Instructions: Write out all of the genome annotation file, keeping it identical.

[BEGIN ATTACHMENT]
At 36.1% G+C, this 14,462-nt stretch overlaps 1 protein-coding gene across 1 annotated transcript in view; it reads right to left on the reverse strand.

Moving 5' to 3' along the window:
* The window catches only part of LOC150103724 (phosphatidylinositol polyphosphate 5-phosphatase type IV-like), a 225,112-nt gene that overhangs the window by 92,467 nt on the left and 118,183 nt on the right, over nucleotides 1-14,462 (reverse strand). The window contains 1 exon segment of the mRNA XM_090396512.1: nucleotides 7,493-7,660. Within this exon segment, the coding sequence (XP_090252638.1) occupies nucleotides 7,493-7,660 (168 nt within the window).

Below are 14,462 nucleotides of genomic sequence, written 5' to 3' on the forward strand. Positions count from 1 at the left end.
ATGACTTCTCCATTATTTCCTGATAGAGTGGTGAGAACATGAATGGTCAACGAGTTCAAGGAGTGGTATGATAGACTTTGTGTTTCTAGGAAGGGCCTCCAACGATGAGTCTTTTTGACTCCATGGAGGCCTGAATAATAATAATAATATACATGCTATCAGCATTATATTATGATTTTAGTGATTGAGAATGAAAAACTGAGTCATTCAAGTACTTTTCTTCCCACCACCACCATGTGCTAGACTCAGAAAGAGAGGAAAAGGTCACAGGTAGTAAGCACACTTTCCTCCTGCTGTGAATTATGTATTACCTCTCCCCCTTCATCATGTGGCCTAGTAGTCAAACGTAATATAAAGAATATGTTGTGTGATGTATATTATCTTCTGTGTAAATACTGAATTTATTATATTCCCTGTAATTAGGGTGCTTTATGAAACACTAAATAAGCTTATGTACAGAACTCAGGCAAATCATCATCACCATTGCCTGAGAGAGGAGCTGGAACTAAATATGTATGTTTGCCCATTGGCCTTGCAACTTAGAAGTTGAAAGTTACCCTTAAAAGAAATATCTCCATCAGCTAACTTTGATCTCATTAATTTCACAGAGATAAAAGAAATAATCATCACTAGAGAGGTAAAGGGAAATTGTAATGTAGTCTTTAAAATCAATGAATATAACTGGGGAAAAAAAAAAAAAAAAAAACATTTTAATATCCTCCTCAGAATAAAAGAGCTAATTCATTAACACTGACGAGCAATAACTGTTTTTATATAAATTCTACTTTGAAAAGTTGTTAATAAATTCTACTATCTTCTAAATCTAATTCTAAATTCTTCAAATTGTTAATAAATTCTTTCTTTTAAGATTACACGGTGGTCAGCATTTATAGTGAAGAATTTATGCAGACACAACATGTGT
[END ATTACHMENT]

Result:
At 36.1% G+C, this 14,462-nt stretch overlaps 1 protein-coding gene across 1 annotated transcript in view; it reads right to left on the reverse strand.

Moving 5' to 3' along the window:
* The window catches only part of LOC150103724 (phosphatidylinositol polyphosphate 5-phosphatase type IV-like), a 225,112-nt gene that overhangs the window by 92,467 nt on the left and 118,183 nt on the right, over nucleotides 1-14,462 (reverse strand). The window contains 1 exon segment of the mRNA XM_090396512.1: nucleotides 7,493-7,660. Within this exon segment, the coding sequence (XP_090252638.1) occupies nucleotides 7,493-7,660 (168 nt within the window).

Below are 14,462 nucleotides of genomic sequence, written 5' to 3' on the forward strand. Positions count from 1 at the left end.
ATGACTTCTCCATTATTTCCTGATAGAGTGGTGAGAACATGAATGGTCAACGAGTTCAAGGAGTGGTATGATAGACTTTGTGTTTCTAGGAAGGGCCTCCAACGATGAGTCTTTTTGACTCCATGGAGGCCTGAATAATAATAATAATATACATGCTATCAGCATTATATTATGATTTTAGTGATTGAGAATGAAAAACTGAGTCATTCAAGTACTTTTCTTCCCACCACCACCATGTGCTAGACTCAGAAAGAGAGGAAAAGGTCACAGGTAGTAAGCACACTTTCCTCCTGCTGTGAATTATGTATTACCTCTCCCCCTTCATCATGTGGCCTAGTAGTCAAACGTAATATAAAGAATATGTTGTGTGATGTATATTATCTTCTGTGTAAATACTGAATTTATTATATTCCCTGTAATTAGGGTGCTTTATGAAACACTAAATAAGCTTATGTACAGAACTCAGGCAAATCATCATCACCATTGCCTGAGAGAGGAGCTGGAACTAAATATGTATGTTTGCCCATTGGCCTTGCAACTTAGAAGTTGAAAGTTACCCTTAAAAGAAATATCTCCATCAGCTAACTTTGATCTCATTAATTTCACAGAGATAAAAGAAATAATCATCACTAGAGAGGTAAAGGGAAATTGTAATGTAGTCTTTAAAATCAATGAATATAACTGGGGAAAAAAAAAAAAAAAAAAACATTTTAATATCCTCCTCAGAATAAAAGAGCTAATTCATTAACACTGACGAGCAATAACTGTTTTTATATAAATTCTACTTTGAAAAGTTGTTAATAAATTCTACTATCTTCTAAATCTAATTCTAAATTCTTCAAATTGTTAATAAATTCTTTCTTTTAAGATTACACGGTGGTCAGCATTTATAGTGAAGAATTTATGCAGACACAACATGTGT